In Luxembourg, and elsewhere in Europe, children who are 11 or younger are not yet vaccinated. Dr Thérèse Staub, head of infectious diseases at the CHL hospital, during a recent press conference, had said that children of that age bracket were not yet being considered for vaccination. The EMA’s new recommendation might change that.
The government on Wednesday said that the number of new infections among children between ages 0 and 9 had jumped 60% over the last week. This accounts for 336 of the 1,897 new cases recorded.
The grand duchy doesn’t have its own drugs regulator and largely relies on authorisation by the EMA. A national infectious diseases council, the CDMI, has been advising the government on its vaccination strategy, providing input on who should get the inoculation and when. It most recently recommended that booster shots be offered to all over 18s six months after the completion of their initial vaccination schedule.
Younger children will only receive a third of the dose administered to those above the age of twelve, the EMA said. A study on 2,000 children--663 of which received a placebo--showed that those vaccinated were much less likely to be infected. “In this study, the vaccine was 90.7% effective at preventing symptomatic covid-19 (although the true rate could be between 67.7% and 98.3%),” the EMA said in a statement.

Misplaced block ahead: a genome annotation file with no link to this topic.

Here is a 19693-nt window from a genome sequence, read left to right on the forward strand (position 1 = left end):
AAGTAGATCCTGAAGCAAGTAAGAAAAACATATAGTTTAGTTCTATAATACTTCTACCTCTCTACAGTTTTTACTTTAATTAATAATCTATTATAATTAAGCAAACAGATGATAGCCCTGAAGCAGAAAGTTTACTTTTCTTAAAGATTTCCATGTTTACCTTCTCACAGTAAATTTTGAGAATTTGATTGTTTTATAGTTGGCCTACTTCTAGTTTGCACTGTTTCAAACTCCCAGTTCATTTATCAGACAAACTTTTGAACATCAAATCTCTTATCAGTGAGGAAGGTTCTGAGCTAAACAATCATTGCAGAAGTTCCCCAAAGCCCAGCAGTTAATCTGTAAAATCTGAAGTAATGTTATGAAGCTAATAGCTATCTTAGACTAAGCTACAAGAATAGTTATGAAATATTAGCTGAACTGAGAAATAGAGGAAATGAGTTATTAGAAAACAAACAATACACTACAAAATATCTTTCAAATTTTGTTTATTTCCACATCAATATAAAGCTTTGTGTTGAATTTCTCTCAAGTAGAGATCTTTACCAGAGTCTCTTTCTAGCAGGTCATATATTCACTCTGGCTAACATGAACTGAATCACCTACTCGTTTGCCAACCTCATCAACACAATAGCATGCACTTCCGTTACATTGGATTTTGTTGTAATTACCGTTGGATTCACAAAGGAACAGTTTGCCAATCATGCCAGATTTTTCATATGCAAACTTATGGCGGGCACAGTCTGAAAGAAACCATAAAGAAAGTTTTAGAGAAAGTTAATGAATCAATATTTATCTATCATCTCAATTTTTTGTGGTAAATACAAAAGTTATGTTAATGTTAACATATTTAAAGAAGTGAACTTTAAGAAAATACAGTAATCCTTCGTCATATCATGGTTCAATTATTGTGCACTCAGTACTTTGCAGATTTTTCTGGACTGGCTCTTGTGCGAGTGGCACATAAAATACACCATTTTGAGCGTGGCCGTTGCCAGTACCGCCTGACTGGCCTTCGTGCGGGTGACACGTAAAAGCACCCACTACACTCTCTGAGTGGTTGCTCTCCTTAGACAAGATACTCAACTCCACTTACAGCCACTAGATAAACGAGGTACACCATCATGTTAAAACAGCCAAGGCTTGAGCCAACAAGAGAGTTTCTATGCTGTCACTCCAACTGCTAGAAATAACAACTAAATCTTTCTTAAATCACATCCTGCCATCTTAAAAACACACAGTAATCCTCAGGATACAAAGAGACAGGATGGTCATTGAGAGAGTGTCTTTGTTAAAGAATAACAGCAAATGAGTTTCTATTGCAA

The agency said it would continuously monitor the safety of the vaccine and that secondary effects among children were the same as for adults, ranging from slight headaches to muscle pain, tiredness and chills.
Thursday’s recommendation follows similar decisions by Canada and the US, and comes a month after the EMA announced that it was evaluating the use of the Pfizer/Biontech vaccine for children between ages 5 and 11.
Currently, 77% of the eligible population has received a complete vaccination cover, though the rate is far from the 85% target set by prime minister Xavier Bettel (DP). Luxembourg’s chief medical officer Jean-Claude Schmit has said the country already is in the throes of a fourth wave of the virus.
Elsewhere in Europe, restrictions are tightened and lockdowns are being set in place, like in Austria where a nationwide lockdown was reinstated, and the Netherlands where a partial one was imposed.
Luxembourg’s health care professionals held a minute of silence on Thursday to protest the anti-vaccine movement and to raise awareness on the complications of a covid-19 infection.